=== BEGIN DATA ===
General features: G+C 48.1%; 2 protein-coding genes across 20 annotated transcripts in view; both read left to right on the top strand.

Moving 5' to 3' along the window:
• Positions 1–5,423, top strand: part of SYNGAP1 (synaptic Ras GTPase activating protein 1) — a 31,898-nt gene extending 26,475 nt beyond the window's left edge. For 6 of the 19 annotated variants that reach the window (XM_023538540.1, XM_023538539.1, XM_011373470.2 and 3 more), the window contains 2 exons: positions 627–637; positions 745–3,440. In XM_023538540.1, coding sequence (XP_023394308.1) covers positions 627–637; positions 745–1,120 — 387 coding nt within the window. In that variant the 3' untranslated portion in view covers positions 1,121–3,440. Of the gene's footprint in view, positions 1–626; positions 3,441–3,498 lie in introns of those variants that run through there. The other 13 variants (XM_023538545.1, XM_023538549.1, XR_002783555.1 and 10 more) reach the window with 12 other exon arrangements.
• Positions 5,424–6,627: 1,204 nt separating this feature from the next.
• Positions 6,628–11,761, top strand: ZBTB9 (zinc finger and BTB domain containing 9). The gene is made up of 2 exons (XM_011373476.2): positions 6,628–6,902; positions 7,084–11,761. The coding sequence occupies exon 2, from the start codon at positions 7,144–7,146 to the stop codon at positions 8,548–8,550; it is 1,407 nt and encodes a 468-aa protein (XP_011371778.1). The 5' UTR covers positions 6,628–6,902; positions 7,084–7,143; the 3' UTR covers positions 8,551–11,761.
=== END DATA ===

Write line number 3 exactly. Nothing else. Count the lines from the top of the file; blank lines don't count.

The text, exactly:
• Positions 1–5,423, top strand: part of SYNGAP1 (synaptic Ras GTPase activating protein 1) — a 31,898-nt gene extending 26,475 nt beyond the window's left edge. For 6 of the 19 annotated variants that reach the window (XM_023538540.1, XM_023538539.1, XM_011373470.2 and 3 more), the window contains 2 exons: positions 627–637; positions 745–3,440. In XM_023538540.1, coding sequence (XP_023394308.1) covers positions 627–637; positions 745–1,120 — 387 coding nt within the window. In that variant the 3' untranslated portion in view covers positions 1,121–3,440. Of the gene's footprint in view, positions 1–626; positions 3,441–3,498 lie in introns of those variants that run through there. The other 13 variants (XM_023538545.1, XM_023538549.1, XR_002783555.1 and 10 more) reach the window with 12 other exon arrangements.